Monday, November 25, 2013

Skaun Church - But Husaby was Older

Skaun Church features as the parish church at Vinjar in the fine novel about 12th Century Norway by Nobel Prize winner Sigrid Undset, Kristin Lavransdatter, at page 468

Husaby was older -- built about 1040, and now a ruin.
Skaun Church, Skaun, Norway

Skaun Church was built in about 1183, and begins the pilgrim path from Skaun to Nidaros, the Cathedral in Trondheim where Saint Olav is said to be buried, deep in it somewhere. Norway is webbed with pilgrim ways to Nidaros, see  The routes lead to the supposed resting place of Norway's patron saint, Olav II, Olaf Haroldsson, a/k/a Olav the Fat or Olaf the Stout or Olaf the Thick, later St. Olav, was killed in battle at Stiklestad, north of Trondheim, in 1030.  He had begun or continued the forced conversion of Norwegians to Christianity (begun by Olav I?), to unite the nation under something against Denmark's incursions, and sought to regain the throne after an earlier defeat by King Canute of Denmark (who at the time ruled England, Denmark and Norway).

Olav. Olaf. Use all spellings in searches. Why is Olaf considered a saint? Hard to figure. Forcing conversions to unify and buttress his own power as king over a disparate group of people is hardly an entry ticket to holiness.

1.  The Porch, to the left.

I had thought that the left-hand section, the wooden part, was the weapons house, or a successor to that function. In Tingvoll, site of another stone church of about the same age, the structure like the one here at the left was called the weapons house, added in the 17th Century for parishioners to shove their staves. Its use became more as a mud room, an entry place for talk, for holding people outside who were not entitled to come inside, and now often for tables with pamphlets. This would have been added, if it is like Tingvoll, after the Reformation from Catholicism to Lutheranism in about 1538.  In Tingvoll, the addition was in the 1600's.   Here, the literature on the public bulletin board (see below) says this is a porch for vestry, clergy and baptisms, added very late in 1949.  Did the earlier parishioners wear their weapons inside? Was there an earlier little addition there before 1949?

Skaun was not open when we were there.  Try to see Norway before August 31. Although you may think you are avoiding the crowds and still enjoying wonderful weather, you will get both but also find that the place shuts down as to tourists as of September 1.  Why? Why?  Just leave things open for even 10 more days, and look at the happy tourists who will flock.  Or do they not want us?  Probably, they do not want tourists after our allotted time, behave nicely as we try...  I saw no sign directing us to the museum we now learn was nearby, and surmise like the fox and the grapes that it was all shut up too.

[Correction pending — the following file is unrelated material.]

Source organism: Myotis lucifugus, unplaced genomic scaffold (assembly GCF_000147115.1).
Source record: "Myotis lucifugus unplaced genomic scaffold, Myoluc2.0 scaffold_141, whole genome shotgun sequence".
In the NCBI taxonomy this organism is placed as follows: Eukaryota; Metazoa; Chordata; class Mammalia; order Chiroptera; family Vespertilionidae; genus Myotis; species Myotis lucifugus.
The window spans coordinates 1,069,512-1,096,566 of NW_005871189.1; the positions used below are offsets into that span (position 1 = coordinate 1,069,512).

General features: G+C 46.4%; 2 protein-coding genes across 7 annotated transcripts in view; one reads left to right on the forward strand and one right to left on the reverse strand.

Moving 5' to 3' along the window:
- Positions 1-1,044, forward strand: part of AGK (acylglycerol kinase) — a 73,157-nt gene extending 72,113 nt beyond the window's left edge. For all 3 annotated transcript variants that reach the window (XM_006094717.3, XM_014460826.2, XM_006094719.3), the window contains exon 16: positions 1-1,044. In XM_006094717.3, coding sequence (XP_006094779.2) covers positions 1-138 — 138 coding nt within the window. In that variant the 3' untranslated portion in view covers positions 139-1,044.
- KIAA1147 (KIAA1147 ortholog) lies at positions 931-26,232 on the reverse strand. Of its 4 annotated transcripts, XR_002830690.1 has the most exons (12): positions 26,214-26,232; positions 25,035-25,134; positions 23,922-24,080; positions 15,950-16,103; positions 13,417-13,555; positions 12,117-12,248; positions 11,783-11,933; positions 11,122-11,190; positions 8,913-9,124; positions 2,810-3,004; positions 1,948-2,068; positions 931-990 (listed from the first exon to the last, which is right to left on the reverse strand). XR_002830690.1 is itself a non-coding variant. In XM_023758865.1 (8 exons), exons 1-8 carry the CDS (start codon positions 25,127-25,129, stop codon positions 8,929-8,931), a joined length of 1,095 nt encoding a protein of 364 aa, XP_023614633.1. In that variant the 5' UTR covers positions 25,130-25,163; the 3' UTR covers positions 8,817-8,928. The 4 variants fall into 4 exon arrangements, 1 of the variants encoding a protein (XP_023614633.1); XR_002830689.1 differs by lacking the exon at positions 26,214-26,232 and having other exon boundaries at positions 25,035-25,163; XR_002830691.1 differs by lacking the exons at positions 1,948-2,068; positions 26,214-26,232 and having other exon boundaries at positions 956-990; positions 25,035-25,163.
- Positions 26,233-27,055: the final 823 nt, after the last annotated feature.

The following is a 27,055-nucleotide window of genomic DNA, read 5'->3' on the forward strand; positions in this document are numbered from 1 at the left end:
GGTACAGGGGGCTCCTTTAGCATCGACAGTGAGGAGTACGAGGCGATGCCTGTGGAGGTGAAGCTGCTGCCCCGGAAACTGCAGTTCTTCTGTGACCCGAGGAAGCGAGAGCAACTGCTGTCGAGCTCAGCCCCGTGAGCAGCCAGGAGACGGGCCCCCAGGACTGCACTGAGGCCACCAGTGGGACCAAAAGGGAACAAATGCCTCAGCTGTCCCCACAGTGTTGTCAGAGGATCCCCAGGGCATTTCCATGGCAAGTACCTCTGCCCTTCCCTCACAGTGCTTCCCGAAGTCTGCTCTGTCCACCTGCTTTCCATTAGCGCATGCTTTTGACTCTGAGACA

2.  Weathervane.  Ordinary.

At the top of the steeple weathervane is a small banner (it looks like), not a little ship as we have seen elsewhere, not a cross, no dragons, and no dragons under the eaves as we found at the old stone church at Vik. Perhaps the Catholic strength after the Black Death in the mid 1300's, and then the Protestants ejecting the Catholics in the Reformation in the 1500's purged the old vitality symbols that served neither of them by that point.  

3.  Where to turn when the place is closed.

From the information board:  This is a best effort, with church and museum closed, this is what we found. Not quotes, but as close as I can....
SKAUN CHURCH. History.  The oldest church in Skaun was a little stone church, the ruins of which are still seen at Husaby (nearby).  This (Husaby) was a private chapel on the property of the local chief, built approximately 1040.   Skaun Church in the middle ages was named Vinjar Church and it was built 100 years later, probably so the whole village (could attend).  In the south gate, a stone-mason's mark was discovered, identical to one in the exterior wall of the octagon at Nidaros Caathedral.  Due to these marks, the church can be dated back to 1180.
Like the majority of churches in this country, it was appropriated by the Danish governors.  It was (___) but in 1790 the villagers managed to purchase the church for 1300 riksdaler. 
Architecture:  Skaun Church is a stone church in early Gothic style, but with thick walls and round arched windows in the Roman style. The thick stone walls were built of uncut stone, but soap-stone was used in the corners and in the windows and door arches. The soap-stone is believed to have been taken from a quarry at Eidslimarka in Skaun.  In 1650, the church was given a new tower and the chancel gable and the upper part of the east gable of the nave were rebuilt.  The porch, in cross-jointed timber, containing the vestry for the clergy and baptismal vestry was built in 1949.

 **** (details of size, etc.)

4.  Side private doorway to chancel.


The entry to the sanctuary altar area would be used by clergy and others (including coffins??) for services.  The chancel is the area, often steps, leading up to the sanctuary.  In old churches, there might be wood or stone screening between the nave and the sanctuary.

5.  Side entry to nave, now reduced to window status.
Was this doorway blocked in 1949 when the new porch was built?

The nave is where the people sit.  The 1949 porch is to the right, and used now as the entrance. 

6.  This kind of skinny steeple dates from the 1700's.
More likely, a square, more squat belltower was on the building, or even beside it, earlier. This little steeple looks out of place for a Romanesque-window and arch and early Gothic church mix.

Early stone churches were dim.  The large iron staple toward the top small window opening would stabilize the stonework.

Early churches with the little windows were also useful as refuge points.  Some used alabaster in the windows. What was used here?  


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